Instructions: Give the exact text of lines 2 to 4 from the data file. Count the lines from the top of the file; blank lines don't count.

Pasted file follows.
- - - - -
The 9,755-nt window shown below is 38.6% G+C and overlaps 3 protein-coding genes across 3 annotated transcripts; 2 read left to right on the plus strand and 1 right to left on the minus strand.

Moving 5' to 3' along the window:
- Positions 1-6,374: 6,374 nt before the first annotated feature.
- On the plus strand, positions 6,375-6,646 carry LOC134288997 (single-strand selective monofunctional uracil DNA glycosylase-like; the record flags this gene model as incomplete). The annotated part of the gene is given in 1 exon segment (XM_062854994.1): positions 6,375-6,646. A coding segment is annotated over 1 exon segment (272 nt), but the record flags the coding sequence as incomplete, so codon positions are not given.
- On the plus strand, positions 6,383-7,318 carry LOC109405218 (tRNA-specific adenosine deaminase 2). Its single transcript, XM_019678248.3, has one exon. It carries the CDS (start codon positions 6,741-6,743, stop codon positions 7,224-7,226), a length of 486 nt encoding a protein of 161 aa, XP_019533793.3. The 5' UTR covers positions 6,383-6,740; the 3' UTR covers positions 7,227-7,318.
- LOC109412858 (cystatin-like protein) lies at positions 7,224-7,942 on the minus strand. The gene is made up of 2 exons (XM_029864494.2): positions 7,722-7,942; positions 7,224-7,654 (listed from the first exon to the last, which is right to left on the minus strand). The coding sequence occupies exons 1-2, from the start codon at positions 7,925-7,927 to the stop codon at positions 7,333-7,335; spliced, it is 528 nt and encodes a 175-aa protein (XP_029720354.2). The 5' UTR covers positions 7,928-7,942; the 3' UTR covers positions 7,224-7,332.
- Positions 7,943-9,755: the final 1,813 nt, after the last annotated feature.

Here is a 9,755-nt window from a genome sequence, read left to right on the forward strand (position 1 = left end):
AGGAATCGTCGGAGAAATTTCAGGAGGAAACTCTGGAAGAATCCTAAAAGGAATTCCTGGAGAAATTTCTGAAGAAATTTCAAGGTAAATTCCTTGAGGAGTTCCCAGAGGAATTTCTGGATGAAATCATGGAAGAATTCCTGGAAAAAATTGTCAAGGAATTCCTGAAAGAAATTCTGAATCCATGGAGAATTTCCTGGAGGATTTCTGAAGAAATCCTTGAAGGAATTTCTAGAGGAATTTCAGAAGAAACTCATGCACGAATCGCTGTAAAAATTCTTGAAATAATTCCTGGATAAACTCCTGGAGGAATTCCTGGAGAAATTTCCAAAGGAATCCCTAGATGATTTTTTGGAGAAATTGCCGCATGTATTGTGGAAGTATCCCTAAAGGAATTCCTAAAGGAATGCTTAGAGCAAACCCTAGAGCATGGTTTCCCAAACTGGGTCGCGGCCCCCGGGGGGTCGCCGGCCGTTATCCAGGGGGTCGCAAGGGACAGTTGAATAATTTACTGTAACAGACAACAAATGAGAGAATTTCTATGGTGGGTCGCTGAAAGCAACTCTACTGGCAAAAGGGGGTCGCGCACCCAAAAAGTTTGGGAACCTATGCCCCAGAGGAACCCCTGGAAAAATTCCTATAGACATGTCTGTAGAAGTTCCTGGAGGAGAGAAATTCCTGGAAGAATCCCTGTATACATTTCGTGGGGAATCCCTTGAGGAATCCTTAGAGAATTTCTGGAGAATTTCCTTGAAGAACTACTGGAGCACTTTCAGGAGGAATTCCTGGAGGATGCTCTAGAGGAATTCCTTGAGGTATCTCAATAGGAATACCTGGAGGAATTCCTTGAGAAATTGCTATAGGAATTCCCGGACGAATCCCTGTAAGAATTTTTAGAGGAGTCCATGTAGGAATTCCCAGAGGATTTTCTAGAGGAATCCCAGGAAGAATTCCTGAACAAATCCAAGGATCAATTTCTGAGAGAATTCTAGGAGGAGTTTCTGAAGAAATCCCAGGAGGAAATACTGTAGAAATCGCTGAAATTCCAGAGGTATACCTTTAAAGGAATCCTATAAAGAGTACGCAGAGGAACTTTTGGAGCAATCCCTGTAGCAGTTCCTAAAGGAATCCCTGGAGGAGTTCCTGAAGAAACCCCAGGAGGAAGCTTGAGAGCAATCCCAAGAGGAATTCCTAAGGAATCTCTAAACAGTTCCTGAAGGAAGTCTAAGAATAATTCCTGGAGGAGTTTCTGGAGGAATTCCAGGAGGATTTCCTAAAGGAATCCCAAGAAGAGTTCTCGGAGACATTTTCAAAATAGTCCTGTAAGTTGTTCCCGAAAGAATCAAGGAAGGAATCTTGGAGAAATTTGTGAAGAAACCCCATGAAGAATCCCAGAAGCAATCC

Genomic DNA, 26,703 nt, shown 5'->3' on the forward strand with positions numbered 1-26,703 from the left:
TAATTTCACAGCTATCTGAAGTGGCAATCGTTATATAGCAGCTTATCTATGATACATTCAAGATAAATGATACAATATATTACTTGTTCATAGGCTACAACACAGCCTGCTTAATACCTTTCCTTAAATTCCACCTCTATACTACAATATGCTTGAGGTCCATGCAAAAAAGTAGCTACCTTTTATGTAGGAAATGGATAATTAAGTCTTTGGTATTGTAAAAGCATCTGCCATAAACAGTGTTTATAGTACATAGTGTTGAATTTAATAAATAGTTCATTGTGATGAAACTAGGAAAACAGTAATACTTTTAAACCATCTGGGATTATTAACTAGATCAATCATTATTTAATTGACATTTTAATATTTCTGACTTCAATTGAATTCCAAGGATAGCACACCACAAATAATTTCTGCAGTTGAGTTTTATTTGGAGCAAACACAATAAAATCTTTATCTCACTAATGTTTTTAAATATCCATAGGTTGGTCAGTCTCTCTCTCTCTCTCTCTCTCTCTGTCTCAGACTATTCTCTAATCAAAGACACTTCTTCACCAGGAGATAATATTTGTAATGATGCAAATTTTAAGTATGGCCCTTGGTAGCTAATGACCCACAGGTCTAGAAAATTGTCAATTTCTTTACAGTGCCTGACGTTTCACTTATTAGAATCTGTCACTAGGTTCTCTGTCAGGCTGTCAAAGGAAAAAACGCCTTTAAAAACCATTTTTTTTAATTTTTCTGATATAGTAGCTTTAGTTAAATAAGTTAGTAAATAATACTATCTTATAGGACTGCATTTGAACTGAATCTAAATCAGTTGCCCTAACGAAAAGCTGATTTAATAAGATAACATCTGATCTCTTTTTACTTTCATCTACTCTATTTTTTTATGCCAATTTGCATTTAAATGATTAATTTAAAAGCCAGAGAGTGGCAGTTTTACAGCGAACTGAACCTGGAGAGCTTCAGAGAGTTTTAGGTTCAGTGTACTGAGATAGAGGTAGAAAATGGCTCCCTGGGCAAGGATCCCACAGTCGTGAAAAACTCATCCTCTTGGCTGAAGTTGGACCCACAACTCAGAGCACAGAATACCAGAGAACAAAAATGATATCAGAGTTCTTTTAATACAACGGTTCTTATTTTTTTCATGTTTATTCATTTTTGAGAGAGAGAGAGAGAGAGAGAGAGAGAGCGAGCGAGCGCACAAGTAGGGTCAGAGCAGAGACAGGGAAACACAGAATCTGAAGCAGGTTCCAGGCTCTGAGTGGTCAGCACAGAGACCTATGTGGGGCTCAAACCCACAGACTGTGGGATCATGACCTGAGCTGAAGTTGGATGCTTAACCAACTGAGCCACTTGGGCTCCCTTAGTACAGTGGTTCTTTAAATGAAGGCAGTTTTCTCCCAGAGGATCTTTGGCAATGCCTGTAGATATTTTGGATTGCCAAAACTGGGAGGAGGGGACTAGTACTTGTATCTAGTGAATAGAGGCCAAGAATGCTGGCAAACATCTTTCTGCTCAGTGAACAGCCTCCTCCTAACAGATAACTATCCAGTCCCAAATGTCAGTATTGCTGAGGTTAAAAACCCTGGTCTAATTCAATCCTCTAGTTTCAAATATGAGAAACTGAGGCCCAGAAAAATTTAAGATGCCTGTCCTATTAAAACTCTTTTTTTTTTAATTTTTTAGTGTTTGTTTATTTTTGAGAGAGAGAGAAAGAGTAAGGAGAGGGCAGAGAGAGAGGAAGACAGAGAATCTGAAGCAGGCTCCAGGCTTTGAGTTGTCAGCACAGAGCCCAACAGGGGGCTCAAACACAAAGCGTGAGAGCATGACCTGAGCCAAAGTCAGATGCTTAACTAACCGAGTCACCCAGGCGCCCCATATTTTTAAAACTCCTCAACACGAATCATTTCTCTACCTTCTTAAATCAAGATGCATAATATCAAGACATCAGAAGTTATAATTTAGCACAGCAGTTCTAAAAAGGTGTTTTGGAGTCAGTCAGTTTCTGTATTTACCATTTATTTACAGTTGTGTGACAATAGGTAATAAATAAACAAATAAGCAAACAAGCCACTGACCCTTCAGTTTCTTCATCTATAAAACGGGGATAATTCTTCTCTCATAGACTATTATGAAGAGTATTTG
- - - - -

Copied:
Moving 5' to 3' along the window:
- Positions 1-6,374: 6,374 nt before the first annotated feature.
- On the plus strand, positions 6,375-6,646 carry LOC134288997 (single-strand selective monofunctional uracil DNA glycosylase-like; the record flags this gene model as incomplete). The annotated part of the gene is given in 1 exon segment (XM_062854994.1): positions 6,375-6,646. A coding segment is annotated over 1 exon segment (272 nt), but the record flags the coding sequence as incomplete, so codon positions are not given.